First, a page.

Eggs can be a safe treat to share with your cat but understanding some basics on feline nutrition will help you avoid potential issues.
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Cats are meat eaters, so adding protein-rich eggs to their diet is a no-brainer, right? While your kitty may eye your morning breakfast, the question of whether you should share a bite or start making omelets for your cat is a bit complicated. Here are a few factors to consider: 

  • Are there any nutritional benefits to feeding cats eggs?
  • Are eggs safe for cats to eat?
  • Can cats eat raw eggs?
  • How much egg can cats eat safely?

Answering these questions requires a quick overview of feline nutrition and some expert advice on how to partner with your veterinarian to keep your cat healthy.

Can Cats Eat Cooked Eggs?

According to the University of Missouri Small Animal Clinical Nutrition Service in Columbia, Mo., cooked eggs like plain scrambled eggs or hard-boiled eggs are safe for cats to eat.

While cats can eat eggs, it's best to separately prepare a dish for your cat rather than giving her scraps off your plate. Eggs cooked for humans likely contain added ingredients that are high in calories or toxic for cats, like butter, oil, cheese, milk, salt, or seasonings like garlic and onion.

Can Cats Eat Raw Eggs?

Raw eggs are on the ASPCA's list of human foods pets should avoid. Like humans, cats can get food poisoning from a type of bacteria sometimes present in raw eggs called salmonella. Raw eggs also contain an enzyme called avidin that interferes with cats' ability to absorb biotin, a type of vitamin. This can cause skin and coat problems

Never feed your cat any eggs with runny yolks or raw egg whites, such as over easy, sunny-side up, or poached. If your cat accidentally consumes raw eggs and shows signs of gastrointestinal upset like vomiting or diarrhea, be sure to contact your veterinarian right away.

Are Eggs Good for Cats?

While the Clinical Nutrition Service lists cooked eggs as a safe food for cats, there are caveats.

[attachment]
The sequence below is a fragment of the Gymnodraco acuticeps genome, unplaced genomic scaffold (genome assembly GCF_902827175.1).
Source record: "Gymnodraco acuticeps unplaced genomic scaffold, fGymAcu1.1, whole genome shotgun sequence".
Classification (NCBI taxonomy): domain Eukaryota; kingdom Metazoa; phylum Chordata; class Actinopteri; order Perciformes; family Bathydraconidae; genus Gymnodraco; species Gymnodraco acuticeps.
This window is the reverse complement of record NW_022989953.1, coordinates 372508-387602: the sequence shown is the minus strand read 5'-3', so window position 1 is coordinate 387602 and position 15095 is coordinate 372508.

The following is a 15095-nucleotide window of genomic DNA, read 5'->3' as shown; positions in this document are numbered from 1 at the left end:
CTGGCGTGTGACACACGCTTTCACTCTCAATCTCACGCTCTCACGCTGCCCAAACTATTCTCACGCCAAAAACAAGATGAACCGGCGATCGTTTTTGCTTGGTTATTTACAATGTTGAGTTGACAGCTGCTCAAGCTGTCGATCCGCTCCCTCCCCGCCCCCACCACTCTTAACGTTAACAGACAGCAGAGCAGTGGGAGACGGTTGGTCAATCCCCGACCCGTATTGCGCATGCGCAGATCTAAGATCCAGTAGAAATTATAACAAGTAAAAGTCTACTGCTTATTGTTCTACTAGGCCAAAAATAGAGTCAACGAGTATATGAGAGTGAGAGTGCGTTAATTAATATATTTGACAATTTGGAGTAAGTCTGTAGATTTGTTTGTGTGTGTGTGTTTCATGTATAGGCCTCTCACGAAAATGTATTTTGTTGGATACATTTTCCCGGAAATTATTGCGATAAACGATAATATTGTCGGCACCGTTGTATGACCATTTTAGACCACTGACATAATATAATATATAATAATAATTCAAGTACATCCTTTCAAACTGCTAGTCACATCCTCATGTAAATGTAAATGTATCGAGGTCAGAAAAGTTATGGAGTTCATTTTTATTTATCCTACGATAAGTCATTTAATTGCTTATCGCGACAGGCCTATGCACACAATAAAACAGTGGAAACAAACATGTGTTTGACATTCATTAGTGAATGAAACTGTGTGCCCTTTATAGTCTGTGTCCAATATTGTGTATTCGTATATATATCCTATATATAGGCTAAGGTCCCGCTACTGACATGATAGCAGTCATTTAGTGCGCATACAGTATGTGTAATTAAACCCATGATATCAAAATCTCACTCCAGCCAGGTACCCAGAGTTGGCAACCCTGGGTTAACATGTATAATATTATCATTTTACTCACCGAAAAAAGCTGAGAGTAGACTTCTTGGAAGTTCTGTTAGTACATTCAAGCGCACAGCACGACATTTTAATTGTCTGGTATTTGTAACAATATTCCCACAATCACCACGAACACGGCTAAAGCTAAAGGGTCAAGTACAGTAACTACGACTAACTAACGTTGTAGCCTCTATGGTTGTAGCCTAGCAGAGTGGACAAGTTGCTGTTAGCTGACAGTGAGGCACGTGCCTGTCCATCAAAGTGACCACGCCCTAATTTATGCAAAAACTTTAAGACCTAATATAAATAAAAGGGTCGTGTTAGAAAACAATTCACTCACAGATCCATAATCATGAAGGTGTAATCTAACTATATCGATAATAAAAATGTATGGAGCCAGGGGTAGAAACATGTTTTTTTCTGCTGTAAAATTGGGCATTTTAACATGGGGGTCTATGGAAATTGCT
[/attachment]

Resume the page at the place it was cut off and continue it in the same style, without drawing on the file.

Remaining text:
First, cooked eggs are considered to be safe for healthy cats. So if your cat has a health condition, be sure to ask your vet specifically about eggs before you feed them to your cat. Likewise, not all cats react the same to foods, and a food that one cat can eat successfully might give another cat an adverse reaction.  

The Clinical Nutrition Service explains that cats have specific nutrient requirements, which are of course different from those of humans. As obligate carnivores, cats rely on nutrients found only in animal products. "The simplest and most convenient way to meet the nutrient requirements of a cat," the Clinical Nutrition Service explains, "is to provide them with a complete and balanced commercial diet formulated by a board-certified veterinary nutritionist or an individual with a PhD in animal nutrition." 

So if your cat is getting all of his required nutrients from his usual diet, feeding your cat eggs isn't necessary.  

How to Cook Eggs For Cats

Taking into account the caveats above and feline nutritional needs, here are some steps for safely feeding eggs to your cat:

Ask. Talk to your veterinarian before giving your cat any new foods—even if they're typically considered to be safe for pets. 

Calculate. The Clinical Nutrition Service says treats shouldn't account for more than 10 percent of your cat's daily calories. For example, if your cat eats 250 calories a day, only 25 of those calories should come from treats. Check the nutrition label on your carton of eggs to get the calorie count per egg and portion accordingly. You may want to omit the yolk and stick to egg whites for a lower calorie and lower fat option.

Prepare. Remember that any egg you give your cat must be fully cooked (scrambled or hard-boiled) first. Never add any salt or other seasonings. 

Monitor. The Clinical Nutrition Service says that even safe foods can have unexpected reactions, so watch your pet for signs of gastrointestinal problems (e.g. vomiting, diarrhea) after consuming a new food. It's also a good idea to introduce only one new food at a time. That way, if your cat does start showing signs of illness, you can more easily pinpoint the source of the problem. If you think your cat is having an adverse response to eggs, call your veterinarian

The bottom line: A cat who's getting his nutrition needs met by his normal diet won't need additional treats. Because cooked eggs aren't part of a complete and balanced diet for felines, there's no need to go out of your way to get your cat to eat them. However, if your cat is curious and meowing for a taste, following the guidelines above is the safest way to satisfy his cravings.